Look how far we've come, Fools: One year ago, banks were ridiculed for making so many bad loans. Today, they're being threatened with fines for not making enough.

Earlier this year, the government enacted a $75 billion stimulus program to entice banks to modify mortgages. So far, the program has been a dud. In order to ensure that banks and mortgage servicers are doing their part, the Treasury warned on Monday that those not modifying fast enough "will be subject to consequences which could include monetary penalties and sanctions."

Modify more mortgages, or be fined. Yikes. This is serious business. But why is the program failing so hard that banks and servicers have to be threatened with fines?

First, the numbers. There are two phases to the modification process: the trial modification, where a bank or servicer modifies the loan, and a second step, in which the modification is made permanent. In order to become permanent, borrowers have to make three on-time payments and document their financial condition.

So far, trial modifications have been on fire:

Month

Trial Modifications Granted (cumulative)

May and Prior  

50,130

June

143,276

July

253,673

August

386,865

September

487,081

October

650,994

Source: makinghomesaffordable.gov.

No complaints there. The original goal was to hit 500,000 trial modifications by early November. Done and done.

Permanent modifications are another story. Data is hard to come by -- the Treasury conveniently leaves out current figures -- but with straight faces, the Treasury and Department of Housing and Urban Development recently predicted that 375,000 trial modifications will be made permanent by year end.

Now here comes the punchline: The Congressional Oversight Panel reports that from March until September, only 1,711 trial modifications were made permanent. Ouch.

Among these 1,711 permanent modifications, just one small servicer, Ocwen Financial Group (NYSE:OCN), claims it alone accounts for 44.6% of the total. Back out Ocwen's percentage, and the rest of the mortgage industry made a nearly insignificant number of trial modifications permanent.

So what, you ask, is tripping up permanent modifications? Let's count the ways:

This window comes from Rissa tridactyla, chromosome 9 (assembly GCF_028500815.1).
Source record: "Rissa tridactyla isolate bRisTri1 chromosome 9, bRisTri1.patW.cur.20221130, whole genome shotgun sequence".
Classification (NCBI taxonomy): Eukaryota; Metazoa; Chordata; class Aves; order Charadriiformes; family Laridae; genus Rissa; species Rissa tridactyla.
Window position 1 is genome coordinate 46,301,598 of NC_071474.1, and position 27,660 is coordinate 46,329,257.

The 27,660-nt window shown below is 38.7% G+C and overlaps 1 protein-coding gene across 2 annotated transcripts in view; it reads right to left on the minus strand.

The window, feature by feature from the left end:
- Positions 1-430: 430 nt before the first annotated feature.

1. They don't work
The numbers on modification redefaults -- mortgages that fall back into default after being modified -- are atrocious:

Modification Date

30 Days Delinquent, 3 Months after Modification

6 Months after Modification

9 Months after Modification

12 Months after Modification

First Quarter 2008

40.3%

53.6%

60.7%

65.9%

Second Quarter 2008

46.4%

59.0%

63.9%

67.0%

Third Quarter 2008

49.6%

60.3%

65.3%

--

Fourth Quarter 2008

45.2%

55.8%

--

--

First Quarter 2009

42.7%

--

--

--

Source: Office of Thrift Supervision, Office of the Comptroller of the Currency, Sept. 2009.

Odds are a modified mortgage will fall back into default before long -- maybe even before it has a chance to become permanent. Let's say the Treasury is right, and by year's end, 375,000 trial modifications become permanent. If the trend in redefaults stays the same, 240,000 or so of those mortgages will end up back in default within 12 months. Hip. Hip. Hooray.

2. Banks aren't dumb
Okay, most are. But knowing the odds that a modification will redefault, some banks might find it worth foreclosing today, rather than waiting a few months and foreclosing on a home that continued to lose value. They want to do this like a Band-Aid: Rip it off, get it over with, and move along. The slower you pull, the more it hurts.

3. The trial modification was a joke
As shown by the threat of looming penalties, banks and mortgage servicers are under pressure from the Treasury to get trial modifications out the door.

Quantity over quality, in other words. A good example of this comes from The Washington Post, which reports that Bank of America (NYSE:BAC) started issuing trial modifications without "getting all the documents first" from borrowers in order to make up for being "slow out of the box."

How many of these take-my-word-for-it trial modifications will end up going nowhere? Who knows. But if you remember how the no-doc lending craze of 2003-2007 turned out, it probably won't be pretty.

4. Wrong target
Plenty of homeowners might think a mortgage modification will bury their housing nightmare for good. Plenty also realize that post-trial modification, they're still in over their heads.

Most modifications either capitalize missed payments back onto the loan balance, or reduce monthly payments with lower interest rates or extended amortization (read: kicking the can down the road).

But precious few modifications actually reduce the principal balance owed. And lower monthly payments don't change the fact that you owe $X, while your house is worth half of X, and that you could be making minimum monthly payments for decades before that changes. Once homeowners realize this, it's often rational to hand the keys back to the bank and walk away.

Leave them alone!
Let's cut to the chase: Penalizing and fining banks for not modifying enough loans is insane. It's dangerous. It's unfair. And most important, it's ironic. This crisis came about after myopic banks like Citigroup (NYSE:C) pushed through shoddy loans as fast as humanly possible. Now we're talking about penalizing banks for not doing this.

There are banks that kept their noses relatively clean during the boom years. JPMorgan Chase (NYSE:JPM). Wells Fargo (NYSE:WFC). BB&T (NYSE:BBT). US Bancorp (NYSE:USB). The last thing we want is to impose penalties on these banks for not lending stupidly enough.  

Fool contributor Morgan Housel doesn’t own shares in any of the companies mentioned in this article. The Fool has a disclosure policy.